I should not have listened, just over a week ago, to the comical Roy Hudd and his colleagues bringing us songs from the 1914-18 War. Those songs came from the music-halls of the time, and reflect so many aspects of how the general public viewed that terrible “War To End All Wars”.
A lot of them – most, perhaps – were, of course, chirpy and bright and rather jingoistic. I suppose that was the way we had to be taught to envisage the slaughter which was going on in our collective name. And, anyway, when the first British shots were fired at Mons, Belgium, in August, 1914, everyone in Britain believed “it’ll all be over by Christmas”.
It was not. And many of the later songs echo a pre-War sentimentality for home, for loved ones and for the British way of life
But those songs, both chirpy and sentimental, reminded me of the history of The Great War which I studied in detail some years ago. I read just about every book ever published on the subject, some of which were autobiographical stories written by the soldiers of every British class who’d served in the trenches and seen the carnage.
In my youth, too, there were men who had served in that War and who told me their tales of the trenches.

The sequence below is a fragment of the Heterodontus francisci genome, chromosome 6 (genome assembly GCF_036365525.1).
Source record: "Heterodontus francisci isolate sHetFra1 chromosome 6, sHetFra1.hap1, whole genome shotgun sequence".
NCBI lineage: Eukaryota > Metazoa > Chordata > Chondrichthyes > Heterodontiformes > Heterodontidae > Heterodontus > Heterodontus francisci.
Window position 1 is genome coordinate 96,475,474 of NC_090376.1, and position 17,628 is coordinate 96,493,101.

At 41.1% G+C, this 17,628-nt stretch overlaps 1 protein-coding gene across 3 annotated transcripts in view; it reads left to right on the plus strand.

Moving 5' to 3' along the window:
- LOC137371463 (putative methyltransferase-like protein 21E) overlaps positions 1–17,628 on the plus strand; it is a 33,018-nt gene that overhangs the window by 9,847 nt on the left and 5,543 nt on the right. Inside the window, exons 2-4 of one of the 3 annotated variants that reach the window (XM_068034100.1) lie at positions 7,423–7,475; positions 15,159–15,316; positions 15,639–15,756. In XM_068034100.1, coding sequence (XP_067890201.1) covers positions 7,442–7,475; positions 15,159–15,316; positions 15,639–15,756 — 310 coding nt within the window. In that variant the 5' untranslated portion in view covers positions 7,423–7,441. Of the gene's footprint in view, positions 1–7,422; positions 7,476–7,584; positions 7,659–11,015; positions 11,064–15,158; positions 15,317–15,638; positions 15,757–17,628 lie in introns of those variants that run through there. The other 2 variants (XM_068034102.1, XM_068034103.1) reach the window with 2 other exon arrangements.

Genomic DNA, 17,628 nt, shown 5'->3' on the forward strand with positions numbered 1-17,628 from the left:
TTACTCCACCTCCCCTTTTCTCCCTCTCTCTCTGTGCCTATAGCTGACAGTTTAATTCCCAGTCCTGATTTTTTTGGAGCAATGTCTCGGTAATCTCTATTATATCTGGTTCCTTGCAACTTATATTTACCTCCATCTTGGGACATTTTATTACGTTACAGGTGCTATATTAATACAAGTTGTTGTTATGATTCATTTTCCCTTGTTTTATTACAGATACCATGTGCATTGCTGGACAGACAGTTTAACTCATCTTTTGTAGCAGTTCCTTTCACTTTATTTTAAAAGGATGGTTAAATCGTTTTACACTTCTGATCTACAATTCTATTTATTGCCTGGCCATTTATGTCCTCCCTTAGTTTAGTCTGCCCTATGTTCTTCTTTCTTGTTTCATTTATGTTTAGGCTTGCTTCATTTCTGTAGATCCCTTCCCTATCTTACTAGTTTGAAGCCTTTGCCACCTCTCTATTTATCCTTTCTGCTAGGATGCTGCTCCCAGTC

My learning of that piece of history was prompted by my Dad’s Dad who had been killed in the trenches at the age of thirty-two when my Dad was only eleven years old. And Roy & Co’s rendering of all of those songs made me so, so sad.
My Dad had died before I ever got round to asking him about lots of things in his life, including how he’d felt when the news of his father’s death was conveyed to the family in what was then their not-very-large market town. How did he feel, I still wonder, when the War was over the medals “won” by his father were duly delivered?
Roy Hudd’s show was followed by Radio Three having Britain’s greatest composer, Edward Elgar, as its “Composer of the Week”. The feelings of that sensitive man on the outbreak of the First World War were mentioned as part of the introduction to each piece of his music. Elgar deplored the War and its dreadful slaughter of decent men from towns and farms from all over these Isles. His music reflects that.
And the programmes increased my sadness – though “sadness” is too weak a word for my feelings.
Then came the eleventh hour of the eleventh day of the eleventh month, which is when Remembrance Day was originally observed. It did not help my sadness to recall that, due to losing so much productive time by the working-class, the boss-class had moved that day of national remembrance to “the nearest Sunday to the actual date”. And that all for the sake of financial profits.
Like many people, I observed the two-minutes silence on the real Remembrance Day: at the eleventh hour of the eleventh day of the eleventh month. That is always a moving experience for me. I mourn not only the Gran’dad I never knew, but all those innocent folk – military or otherwise – who die in wars large and small.
Then, on Remembrance Sunday, I stood with a not-very-big group of people at our village War Memorial and remembered again.